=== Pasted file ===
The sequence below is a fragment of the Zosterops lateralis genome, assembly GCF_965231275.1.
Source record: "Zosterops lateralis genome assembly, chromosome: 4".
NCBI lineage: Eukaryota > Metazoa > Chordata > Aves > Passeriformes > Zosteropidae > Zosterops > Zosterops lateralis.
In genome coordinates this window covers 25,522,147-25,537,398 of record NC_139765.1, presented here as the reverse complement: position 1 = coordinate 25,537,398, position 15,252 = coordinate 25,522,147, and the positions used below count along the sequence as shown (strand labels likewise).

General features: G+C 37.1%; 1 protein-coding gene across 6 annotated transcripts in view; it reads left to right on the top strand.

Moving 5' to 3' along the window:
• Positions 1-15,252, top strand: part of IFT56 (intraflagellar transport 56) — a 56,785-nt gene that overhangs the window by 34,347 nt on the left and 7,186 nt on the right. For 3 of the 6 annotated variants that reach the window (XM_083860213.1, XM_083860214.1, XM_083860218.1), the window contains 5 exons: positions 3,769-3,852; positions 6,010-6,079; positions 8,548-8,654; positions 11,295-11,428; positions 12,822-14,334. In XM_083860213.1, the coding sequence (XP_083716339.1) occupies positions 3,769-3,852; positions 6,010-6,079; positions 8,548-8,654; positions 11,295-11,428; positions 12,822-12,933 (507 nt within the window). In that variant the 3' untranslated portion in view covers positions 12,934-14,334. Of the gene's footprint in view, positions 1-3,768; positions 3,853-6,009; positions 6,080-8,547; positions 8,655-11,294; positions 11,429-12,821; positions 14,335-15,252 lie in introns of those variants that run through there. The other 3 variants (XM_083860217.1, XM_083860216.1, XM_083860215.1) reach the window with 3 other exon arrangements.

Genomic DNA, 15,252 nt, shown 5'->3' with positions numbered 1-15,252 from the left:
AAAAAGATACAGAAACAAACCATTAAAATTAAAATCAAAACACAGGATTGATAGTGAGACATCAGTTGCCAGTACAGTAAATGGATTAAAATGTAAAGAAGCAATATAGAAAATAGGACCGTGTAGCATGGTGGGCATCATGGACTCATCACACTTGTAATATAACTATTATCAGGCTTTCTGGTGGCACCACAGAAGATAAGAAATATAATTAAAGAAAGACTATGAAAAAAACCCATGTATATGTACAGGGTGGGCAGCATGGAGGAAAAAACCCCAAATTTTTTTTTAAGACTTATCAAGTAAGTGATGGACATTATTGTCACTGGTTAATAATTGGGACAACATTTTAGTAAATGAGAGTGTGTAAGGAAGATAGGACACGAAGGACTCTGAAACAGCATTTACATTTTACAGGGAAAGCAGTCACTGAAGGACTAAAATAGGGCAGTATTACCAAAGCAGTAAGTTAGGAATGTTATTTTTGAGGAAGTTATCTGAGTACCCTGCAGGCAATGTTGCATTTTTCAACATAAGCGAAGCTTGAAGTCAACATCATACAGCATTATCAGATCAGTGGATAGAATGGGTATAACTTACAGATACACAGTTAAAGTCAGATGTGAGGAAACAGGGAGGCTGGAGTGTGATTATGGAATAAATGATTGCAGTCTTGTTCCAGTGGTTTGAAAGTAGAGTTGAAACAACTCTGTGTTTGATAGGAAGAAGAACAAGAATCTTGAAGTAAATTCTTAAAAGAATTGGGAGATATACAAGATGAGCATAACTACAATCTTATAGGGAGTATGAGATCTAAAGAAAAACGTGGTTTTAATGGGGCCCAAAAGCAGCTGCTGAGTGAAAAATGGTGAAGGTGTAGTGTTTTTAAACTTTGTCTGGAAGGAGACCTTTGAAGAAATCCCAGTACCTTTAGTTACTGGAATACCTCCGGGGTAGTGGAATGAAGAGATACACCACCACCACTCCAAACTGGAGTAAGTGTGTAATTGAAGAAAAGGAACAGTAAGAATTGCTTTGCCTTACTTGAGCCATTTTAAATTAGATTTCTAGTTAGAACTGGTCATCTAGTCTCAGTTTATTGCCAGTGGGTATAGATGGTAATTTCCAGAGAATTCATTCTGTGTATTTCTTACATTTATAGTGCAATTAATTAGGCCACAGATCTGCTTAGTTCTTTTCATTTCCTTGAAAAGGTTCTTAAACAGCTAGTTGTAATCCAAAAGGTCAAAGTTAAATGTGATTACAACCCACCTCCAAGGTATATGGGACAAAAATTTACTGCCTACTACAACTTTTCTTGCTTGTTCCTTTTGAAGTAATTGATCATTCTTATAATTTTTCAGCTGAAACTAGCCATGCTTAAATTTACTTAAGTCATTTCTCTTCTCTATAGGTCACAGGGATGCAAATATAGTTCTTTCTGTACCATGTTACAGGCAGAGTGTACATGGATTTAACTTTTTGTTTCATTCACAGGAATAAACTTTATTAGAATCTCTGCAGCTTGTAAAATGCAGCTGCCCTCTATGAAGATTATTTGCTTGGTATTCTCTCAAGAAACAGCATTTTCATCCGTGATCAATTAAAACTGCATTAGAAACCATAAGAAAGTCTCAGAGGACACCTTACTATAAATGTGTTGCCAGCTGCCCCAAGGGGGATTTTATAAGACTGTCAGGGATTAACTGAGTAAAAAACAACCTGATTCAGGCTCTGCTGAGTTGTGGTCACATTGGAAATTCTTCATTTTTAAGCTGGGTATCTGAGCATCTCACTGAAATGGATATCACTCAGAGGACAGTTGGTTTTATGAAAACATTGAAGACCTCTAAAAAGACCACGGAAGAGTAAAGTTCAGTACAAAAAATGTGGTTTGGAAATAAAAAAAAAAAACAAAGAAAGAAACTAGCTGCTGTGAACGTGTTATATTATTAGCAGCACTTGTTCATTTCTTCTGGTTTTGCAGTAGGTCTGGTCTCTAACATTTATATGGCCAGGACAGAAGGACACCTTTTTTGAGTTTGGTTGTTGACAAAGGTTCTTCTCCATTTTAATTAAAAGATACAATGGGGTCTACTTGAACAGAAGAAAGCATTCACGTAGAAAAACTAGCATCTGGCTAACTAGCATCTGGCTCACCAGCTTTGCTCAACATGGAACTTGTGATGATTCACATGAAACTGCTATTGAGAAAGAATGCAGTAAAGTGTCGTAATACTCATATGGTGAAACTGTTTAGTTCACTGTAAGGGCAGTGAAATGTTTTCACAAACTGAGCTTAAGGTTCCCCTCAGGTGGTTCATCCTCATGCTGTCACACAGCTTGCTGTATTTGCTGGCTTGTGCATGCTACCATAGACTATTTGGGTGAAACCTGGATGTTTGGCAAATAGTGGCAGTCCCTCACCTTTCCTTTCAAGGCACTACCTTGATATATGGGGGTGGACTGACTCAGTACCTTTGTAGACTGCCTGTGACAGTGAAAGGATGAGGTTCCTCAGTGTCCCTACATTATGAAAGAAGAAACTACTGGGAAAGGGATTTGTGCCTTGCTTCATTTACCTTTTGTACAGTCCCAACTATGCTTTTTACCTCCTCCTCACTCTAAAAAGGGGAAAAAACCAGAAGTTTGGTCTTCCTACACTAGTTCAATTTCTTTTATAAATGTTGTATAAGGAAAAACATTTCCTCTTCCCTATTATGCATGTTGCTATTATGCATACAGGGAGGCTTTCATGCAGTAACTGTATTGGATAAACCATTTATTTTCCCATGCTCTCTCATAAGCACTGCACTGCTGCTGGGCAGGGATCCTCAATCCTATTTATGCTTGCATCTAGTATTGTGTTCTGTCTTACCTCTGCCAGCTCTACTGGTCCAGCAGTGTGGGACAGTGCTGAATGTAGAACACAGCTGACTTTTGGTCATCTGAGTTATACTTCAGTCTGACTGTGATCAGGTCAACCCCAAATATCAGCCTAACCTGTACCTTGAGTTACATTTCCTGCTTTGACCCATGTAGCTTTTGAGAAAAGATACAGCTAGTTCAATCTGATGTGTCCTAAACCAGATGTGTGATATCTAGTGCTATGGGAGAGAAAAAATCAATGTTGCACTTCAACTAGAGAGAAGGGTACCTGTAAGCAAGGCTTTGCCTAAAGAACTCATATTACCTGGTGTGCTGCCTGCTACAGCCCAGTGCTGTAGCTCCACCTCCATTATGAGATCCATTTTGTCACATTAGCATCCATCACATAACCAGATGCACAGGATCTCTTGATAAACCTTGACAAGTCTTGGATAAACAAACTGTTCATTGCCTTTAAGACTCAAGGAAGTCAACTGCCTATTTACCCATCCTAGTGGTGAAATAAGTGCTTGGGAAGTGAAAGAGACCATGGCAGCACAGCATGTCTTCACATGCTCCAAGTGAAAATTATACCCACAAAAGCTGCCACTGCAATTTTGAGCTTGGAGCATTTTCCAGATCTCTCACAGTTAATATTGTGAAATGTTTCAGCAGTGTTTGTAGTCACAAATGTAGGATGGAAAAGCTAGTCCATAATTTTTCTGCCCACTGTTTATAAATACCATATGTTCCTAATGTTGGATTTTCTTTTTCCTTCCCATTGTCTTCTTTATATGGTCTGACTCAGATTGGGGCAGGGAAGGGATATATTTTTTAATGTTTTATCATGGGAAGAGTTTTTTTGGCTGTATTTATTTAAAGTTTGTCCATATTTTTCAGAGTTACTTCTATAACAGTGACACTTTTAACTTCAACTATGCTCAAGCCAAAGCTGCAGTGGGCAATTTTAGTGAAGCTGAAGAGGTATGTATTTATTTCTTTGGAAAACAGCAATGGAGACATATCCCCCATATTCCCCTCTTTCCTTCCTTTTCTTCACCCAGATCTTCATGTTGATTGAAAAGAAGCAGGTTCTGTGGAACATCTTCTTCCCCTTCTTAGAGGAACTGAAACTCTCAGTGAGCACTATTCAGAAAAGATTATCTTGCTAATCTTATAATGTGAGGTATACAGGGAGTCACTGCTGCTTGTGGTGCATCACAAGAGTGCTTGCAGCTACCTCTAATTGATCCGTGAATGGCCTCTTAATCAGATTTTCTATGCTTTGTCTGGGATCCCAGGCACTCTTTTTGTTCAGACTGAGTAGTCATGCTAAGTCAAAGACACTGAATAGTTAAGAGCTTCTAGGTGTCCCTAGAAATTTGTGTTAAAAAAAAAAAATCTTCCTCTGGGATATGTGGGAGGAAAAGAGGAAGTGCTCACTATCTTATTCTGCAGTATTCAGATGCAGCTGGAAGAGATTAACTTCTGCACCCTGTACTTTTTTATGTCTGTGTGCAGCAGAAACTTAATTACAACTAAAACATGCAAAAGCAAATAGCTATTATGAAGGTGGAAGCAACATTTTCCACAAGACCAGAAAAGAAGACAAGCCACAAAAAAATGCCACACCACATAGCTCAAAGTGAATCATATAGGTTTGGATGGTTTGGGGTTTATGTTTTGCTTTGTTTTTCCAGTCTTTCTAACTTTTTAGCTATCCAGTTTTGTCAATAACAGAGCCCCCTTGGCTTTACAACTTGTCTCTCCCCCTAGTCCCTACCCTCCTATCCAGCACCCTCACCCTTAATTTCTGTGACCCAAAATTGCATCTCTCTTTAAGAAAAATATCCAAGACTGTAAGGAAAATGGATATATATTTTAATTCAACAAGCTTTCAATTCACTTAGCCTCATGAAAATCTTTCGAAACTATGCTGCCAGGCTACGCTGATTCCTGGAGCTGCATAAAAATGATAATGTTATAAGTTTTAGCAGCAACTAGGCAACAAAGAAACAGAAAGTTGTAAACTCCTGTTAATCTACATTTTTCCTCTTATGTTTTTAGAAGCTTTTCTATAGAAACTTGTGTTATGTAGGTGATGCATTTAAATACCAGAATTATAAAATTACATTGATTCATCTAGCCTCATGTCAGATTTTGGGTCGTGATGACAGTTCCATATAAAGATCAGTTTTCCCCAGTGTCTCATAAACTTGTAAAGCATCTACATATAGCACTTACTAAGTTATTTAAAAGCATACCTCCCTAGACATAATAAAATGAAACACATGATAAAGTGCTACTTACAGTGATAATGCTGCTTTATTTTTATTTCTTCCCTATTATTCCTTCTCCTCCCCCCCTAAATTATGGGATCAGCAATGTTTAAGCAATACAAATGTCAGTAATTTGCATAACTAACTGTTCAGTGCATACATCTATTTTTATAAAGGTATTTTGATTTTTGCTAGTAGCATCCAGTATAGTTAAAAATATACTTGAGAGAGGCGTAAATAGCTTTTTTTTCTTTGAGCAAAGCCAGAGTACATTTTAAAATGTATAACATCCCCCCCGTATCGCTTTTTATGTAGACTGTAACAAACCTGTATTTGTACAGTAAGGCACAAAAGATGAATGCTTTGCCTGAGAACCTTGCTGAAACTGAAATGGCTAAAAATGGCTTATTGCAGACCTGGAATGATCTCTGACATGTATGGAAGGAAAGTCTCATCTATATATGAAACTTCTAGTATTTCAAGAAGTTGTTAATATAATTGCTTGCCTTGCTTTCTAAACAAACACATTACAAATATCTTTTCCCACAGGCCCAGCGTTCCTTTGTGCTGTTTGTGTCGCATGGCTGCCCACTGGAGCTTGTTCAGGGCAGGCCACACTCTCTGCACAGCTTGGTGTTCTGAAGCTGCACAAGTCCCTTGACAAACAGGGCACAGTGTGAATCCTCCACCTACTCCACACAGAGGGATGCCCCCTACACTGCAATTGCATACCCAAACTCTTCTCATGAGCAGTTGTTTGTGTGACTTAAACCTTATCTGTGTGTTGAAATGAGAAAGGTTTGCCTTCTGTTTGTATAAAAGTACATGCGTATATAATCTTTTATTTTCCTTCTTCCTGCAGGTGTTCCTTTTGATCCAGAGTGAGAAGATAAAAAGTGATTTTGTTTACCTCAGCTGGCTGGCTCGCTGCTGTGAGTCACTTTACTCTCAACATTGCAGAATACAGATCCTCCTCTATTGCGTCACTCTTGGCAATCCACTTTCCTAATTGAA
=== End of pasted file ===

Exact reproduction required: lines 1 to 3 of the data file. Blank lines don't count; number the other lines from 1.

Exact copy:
The sequence below is a fragment of the Zosterops lateralis genome, assembly GCF_965231275.1.
Source record: "Zosterops lateralis genome assembly, chromosome: 4".
NCBI lineage: Eukaryota > Metazoa > Chordata > Aves > Passeriformes > Zosteropidae > Zosterops > Zosterops lateralis.